Australia’s Water Act is an ambitious piece of legislation that seeks to return water allocations in the MDB to sustainable levels and to coordinate planning and decision-making at the Basin level.

The Act established the Murray–Darling Basin Authority (MDBA) that was given responsibility to: prepare, implement, and review an integrated Basin Plan; operate the River Murray system and efficiently deliver water; measure, monitor, and record the quality and quantity of the Basin's water resources; support research; advise the Minister; provide water information to facilitate water trading; and engage and educate the community.

The MDBA is responsible for assessing and monitoring Basin state compliance with Sustainable Diversion Limits (SDLs) by towns, communities, industry, and farmers.  Limits are being set for 29 surface water areas and 80 groundwater areas across the Basin.

The aim of the plan is to bring the basin back to good health, while continuing to support farming and other industries for the benefit of the Australian community.  It took five years to develop and agree to a plan to manage the basin as a whole, connected system.  For surface water, the Basin Plan requires, on average, a reduction of 2,750 gigaliters (GL) of water used for consumption annually across the basin.

Underpinning the Basin Plan, under preparation, are 33 sub-basin water resource plans (WRPs) for surface water and groundwater.  These will be legally binding.  WRPs must contain: evidence of compliance with SDLs and water trade rules; protection of water for the environment, water quality and salinity objectives; First Nations values and uses; measuring and monitoring; and, arrangements for extreme weather events.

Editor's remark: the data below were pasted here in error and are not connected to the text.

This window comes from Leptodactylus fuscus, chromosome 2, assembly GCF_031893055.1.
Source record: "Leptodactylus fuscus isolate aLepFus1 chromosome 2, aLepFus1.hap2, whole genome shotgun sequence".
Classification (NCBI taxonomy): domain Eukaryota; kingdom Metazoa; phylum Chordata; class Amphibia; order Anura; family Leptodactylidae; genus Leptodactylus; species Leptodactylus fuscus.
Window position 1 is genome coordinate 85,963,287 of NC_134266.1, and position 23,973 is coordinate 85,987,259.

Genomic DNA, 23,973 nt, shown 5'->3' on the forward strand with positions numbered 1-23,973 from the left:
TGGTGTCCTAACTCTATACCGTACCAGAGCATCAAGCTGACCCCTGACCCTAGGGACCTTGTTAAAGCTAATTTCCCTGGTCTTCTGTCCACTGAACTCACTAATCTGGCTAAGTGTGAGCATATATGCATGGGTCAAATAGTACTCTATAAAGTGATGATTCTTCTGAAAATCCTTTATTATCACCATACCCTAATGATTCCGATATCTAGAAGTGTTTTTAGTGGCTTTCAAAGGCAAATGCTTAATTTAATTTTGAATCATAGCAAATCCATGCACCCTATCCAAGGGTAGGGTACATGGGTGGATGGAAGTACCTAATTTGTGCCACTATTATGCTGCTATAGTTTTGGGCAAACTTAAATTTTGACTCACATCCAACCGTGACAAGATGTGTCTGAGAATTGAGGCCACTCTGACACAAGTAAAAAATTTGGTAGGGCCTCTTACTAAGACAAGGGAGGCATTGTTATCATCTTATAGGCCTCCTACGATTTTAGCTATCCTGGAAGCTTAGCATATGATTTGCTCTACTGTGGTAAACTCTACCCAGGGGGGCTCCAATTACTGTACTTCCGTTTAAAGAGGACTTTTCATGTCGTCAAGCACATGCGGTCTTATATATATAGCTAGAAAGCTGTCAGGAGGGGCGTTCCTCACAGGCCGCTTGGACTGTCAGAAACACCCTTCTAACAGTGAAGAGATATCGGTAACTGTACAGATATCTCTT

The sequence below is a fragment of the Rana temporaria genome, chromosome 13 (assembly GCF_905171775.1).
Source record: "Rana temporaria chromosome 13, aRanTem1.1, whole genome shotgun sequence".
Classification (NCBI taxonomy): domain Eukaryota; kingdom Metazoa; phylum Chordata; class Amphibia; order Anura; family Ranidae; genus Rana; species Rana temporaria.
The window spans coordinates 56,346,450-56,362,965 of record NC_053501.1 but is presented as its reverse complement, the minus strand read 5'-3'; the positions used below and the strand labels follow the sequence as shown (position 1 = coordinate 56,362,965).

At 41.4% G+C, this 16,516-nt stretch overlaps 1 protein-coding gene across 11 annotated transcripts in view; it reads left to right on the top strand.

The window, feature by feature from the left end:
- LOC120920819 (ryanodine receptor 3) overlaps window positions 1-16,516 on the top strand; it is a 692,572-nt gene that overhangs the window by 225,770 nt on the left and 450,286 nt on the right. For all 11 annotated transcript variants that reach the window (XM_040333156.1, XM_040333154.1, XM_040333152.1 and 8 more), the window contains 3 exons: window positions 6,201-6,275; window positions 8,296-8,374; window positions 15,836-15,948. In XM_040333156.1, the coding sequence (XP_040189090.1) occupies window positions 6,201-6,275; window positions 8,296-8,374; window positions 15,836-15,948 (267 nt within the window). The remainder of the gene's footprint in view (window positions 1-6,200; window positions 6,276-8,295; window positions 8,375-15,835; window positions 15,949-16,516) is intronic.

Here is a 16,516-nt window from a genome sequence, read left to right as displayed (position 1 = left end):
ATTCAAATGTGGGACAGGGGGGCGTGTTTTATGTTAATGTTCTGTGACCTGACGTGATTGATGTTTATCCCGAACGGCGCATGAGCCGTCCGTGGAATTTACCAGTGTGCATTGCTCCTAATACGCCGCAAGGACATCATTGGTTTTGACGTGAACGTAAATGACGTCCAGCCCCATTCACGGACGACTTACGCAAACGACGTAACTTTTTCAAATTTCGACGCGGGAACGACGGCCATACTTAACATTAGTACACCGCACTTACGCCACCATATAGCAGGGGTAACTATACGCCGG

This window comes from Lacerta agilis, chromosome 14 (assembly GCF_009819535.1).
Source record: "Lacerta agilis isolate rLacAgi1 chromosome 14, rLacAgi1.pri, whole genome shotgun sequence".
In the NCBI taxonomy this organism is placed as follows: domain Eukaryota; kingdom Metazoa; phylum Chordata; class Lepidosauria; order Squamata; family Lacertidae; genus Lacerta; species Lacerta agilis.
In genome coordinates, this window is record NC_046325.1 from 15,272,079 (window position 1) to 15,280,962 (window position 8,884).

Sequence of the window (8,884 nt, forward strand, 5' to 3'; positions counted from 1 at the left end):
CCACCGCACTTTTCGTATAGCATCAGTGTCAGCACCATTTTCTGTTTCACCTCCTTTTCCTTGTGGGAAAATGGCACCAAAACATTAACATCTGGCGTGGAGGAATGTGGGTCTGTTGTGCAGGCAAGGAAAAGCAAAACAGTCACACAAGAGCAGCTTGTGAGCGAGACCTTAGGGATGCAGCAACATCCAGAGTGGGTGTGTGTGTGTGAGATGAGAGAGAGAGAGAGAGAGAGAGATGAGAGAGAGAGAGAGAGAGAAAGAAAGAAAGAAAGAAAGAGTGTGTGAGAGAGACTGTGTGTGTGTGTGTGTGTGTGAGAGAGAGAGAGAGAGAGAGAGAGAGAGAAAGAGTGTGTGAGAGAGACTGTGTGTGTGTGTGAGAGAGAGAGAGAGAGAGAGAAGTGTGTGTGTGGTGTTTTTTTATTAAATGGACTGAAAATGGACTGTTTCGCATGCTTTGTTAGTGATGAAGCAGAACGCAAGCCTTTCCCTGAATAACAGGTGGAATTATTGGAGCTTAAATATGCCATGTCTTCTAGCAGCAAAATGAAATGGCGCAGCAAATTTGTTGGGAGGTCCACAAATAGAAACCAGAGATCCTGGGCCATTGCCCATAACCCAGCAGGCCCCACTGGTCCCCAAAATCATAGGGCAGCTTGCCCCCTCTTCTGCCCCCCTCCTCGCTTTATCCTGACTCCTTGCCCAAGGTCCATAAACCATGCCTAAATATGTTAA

The Murray–Darling Basin Plan, in place since 2012, and backed by $9 billion, is one of Australia's most scrutinized pieces of public policy.  Since 2012, the overall average water take is down from ~14,000 GL/year to ~11,000 GL/year.  Water extractions in the Basin are capped (now to a lower level than previously) and new enterprises can only be established if they purchase existing water entitlements from others.  There is no net additional water extraction as a result of such trades.  Problems remain, however, including with water accounting and compliance; ecosystem health (as evidenced by recent fish kills); community support and maintaining inter-jurisdiction political buy-in.  These are all areas that we recognize as requiring further attention and improvement.